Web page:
And that’s how I feel about honesty and transparency in general the midst of suffering.  Today, specifically, I feel pretty lousy.  We had a hellish night, trying to make some new equipment work. We had a very tense morning as our beyond-tired selves tried to come to an agreement on how to solve problems that are way over our heads. I left our room at 5 a.m. for the refuge of coffee and my Bible and – here’s where that transparency comes in – I journaled, “This burden is not light or easy. It’s hard and awkward and too heavy for humans.” And I cautiously held that bold confession up to the light bulb of His scrutiny, all but daring Him to be mad at me for questioning His explicit promise that His yoke was “easy and light.”  But instead of anger, I felt Him grab my shaking fist and hold it to His heart. “The promise doesn’t mean life will not be hard or heavy, ” said He, “It means you can bring your weaknesses to Me without feeling guilty.  It means I’ll help you.  It means I won’t give up on you because your life isn’t perfect and your heart is messy A light yoke means you are free to feel and to be honest in the feeling.”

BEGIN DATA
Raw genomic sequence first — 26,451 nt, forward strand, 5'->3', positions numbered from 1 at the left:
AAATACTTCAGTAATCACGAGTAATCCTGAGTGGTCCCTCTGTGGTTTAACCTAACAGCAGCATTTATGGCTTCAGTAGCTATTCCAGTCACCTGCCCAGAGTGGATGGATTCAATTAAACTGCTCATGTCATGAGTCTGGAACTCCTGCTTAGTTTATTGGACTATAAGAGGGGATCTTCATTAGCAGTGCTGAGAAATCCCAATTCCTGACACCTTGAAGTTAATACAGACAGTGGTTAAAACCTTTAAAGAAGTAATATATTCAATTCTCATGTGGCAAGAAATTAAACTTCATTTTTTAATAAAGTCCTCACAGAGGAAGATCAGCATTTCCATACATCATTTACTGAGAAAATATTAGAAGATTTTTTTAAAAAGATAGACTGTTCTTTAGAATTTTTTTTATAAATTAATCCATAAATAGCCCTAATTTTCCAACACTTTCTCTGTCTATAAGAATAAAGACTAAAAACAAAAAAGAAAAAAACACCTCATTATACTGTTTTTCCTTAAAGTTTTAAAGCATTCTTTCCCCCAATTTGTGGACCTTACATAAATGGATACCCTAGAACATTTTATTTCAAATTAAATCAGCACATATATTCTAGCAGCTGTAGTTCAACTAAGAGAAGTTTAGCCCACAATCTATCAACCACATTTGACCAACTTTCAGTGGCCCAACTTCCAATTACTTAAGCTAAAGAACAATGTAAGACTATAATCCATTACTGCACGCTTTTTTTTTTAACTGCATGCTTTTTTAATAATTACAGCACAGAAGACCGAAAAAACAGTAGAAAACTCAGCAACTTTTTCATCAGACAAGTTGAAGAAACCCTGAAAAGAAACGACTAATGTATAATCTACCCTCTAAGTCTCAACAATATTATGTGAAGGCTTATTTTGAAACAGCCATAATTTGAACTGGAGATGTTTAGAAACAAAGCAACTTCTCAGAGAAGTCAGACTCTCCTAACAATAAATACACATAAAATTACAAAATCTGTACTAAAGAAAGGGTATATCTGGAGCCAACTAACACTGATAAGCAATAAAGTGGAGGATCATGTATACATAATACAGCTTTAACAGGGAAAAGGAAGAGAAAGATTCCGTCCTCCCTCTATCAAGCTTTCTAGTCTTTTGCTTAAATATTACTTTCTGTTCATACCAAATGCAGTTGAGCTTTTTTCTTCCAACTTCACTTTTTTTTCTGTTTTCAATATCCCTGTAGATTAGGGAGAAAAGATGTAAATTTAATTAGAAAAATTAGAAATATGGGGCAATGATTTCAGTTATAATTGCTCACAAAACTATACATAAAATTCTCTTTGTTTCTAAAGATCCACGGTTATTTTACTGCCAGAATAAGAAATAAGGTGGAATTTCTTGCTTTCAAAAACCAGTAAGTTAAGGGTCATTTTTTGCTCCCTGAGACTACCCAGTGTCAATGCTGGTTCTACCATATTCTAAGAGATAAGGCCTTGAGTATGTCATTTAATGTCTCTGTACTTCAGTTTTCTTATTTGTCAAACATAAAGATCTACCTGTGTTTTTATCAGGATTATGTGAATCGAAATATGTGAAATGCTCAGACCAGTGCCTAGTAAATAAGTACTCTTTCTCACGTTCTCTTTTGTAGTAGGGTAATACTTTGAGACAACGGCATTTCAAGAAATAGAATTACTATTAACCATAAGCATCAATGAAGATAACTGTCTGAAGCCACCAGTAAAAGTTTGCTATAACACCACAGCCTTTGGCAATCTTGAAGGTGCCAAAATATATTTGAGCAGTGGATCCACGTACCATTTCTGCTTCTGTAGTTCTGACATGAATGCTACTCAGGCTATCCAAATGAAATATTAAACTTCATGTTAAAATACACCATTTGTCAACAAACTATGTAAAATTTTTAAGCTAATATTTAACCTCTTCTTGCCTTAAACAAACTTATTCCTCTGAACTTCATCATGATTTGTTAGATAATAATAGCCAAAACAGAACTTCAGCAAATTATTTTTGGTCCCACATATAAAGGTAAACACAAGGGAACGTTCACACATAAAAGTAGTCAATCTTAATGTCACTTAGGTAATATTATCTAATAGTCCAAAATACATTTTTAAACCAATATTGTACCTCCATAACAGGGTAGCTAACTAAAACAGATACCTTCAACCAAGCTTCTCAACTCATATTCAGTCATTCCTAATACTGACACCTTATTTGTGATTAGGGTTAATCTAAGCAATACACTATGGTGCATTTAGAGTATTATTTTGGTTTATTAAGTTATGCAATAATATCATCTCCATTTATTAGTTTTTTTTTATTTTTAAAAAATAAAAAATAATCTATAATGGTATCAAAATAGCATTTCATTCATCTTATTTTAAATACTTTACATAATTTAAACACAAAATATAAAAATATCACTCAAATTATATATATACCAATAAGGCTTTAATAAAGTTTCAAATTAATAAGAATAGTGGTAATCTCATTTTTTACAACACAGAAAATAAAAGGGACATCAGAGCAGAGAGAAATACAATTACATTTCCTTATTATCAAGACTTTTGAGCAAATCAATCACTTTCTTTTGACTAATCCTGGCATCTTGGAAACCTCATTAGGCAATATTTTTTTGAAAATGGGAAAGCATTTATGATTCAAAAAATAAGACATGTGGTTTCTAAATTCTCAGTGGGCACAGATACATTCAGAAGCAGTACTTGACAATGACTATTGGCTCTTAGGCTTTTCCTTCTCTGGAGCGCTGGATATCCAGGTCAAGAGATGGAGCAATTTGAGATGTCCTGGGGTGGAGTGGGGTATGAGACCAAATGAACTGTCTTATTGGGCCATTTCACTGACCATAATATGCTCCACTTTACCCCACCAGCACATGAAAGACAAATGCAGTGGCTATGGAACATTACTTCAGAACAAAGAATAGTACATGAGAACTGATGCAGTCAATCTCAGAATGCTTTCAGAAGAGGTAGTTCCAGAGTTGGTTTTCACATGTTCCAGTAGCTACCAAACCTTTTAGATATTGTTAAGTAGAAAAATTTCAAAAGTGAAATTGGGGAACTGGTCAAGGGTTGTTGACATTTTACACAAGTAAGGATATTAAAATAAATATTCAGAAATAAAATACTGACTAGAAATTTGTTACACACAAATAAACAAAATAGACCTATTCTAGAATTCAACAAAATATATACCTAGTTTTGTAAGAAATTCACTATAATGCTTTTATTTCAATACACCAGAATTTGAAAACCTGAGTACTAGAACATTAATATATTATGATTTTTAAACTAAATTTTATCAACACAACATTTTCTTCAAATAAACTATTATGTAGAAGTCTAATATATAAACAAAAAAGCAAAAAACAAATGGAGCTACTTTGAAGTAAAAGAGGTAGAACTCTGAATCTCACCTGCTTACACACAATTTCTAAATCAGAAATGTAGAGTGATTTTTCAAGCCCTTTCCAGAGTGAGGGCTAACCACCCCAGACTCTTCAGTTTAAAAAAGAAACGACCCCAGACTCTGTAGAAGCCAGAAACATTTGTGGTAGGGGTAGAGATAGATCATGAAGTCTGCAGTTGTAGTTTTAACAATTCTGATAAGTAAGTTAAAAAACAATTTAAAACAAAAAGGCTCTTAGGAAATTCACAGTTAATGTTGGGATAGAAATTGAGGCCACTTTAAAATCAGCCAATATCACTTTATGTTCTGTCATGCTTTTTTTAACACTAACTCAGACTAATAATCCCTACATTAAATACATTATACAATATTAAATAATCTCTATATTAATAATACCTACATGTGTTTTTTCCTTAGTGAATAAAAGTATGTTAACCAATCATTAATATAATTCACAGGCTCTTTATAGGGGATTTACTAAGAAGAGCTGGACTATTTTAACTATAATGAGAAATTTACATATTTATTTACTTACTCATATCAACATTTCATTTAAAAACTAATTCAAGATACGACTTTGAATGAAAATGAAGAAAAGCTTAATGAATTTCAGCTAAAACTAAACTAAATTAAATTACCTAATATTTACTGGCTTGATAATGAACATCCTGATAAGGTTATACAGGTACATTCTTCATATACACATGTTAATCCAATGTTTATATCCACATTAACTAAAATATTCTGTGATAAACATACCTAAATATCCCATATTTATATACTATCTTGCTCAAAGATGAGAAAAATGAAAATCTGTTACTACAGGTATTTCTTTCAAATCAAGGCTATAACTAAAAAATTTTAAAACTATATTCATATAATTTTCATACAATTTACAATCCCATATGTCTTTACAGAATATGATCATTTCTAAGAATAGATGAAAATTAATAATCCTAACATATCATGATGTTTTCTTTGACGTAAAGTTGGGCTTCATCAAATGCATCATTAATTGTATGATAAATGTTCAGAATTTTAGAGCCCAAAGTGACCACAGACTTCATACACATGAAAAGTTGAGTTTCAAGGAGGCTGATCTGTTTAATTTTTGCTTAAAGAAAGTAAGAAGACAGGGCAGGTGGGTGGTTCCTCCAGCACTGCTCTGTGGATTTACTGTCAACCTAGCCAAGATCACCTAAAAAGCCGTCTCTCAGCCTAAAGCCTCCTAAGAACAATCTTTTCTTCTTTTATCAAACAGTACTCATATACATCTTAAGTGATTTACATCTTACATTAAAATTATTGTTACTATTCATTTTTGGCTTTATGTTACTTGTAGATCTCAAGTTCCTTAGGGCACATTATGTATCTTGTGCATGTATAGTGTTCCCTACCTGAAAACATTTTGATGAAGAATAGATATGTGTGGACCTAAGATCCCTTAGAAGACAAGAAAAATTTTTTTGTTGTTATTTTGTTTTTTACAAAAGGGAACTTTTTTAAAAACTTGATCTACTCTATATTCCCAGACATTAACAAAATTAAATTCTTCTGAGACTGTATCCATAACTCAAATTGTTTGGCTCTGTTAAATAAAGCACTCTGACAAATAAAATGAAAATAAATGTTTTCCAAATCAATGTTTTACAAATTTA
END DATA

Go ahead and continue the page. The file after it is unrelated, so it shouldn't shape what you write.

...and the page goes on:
So I am.  Being honest today in the feeling. And in doing so, I hope I give you hope and permission to scrape away the layered-up veneer and let your pain out where it can breathe and be built into the mosaic of your beautiful life. That’s what I believe.  That’s my honest.

 

With hope,

Bo

 

(UPDATE: I just checked on Steve and the equipment is working and he’s sleeping peacefully and the coffee is working on me and I’m feeling decidedly less lousy than I did two hours ago.  Tides, I tell you.)

 

 

 

March 31, 2015 - 9:11 am

Jennie - You! This. just yes.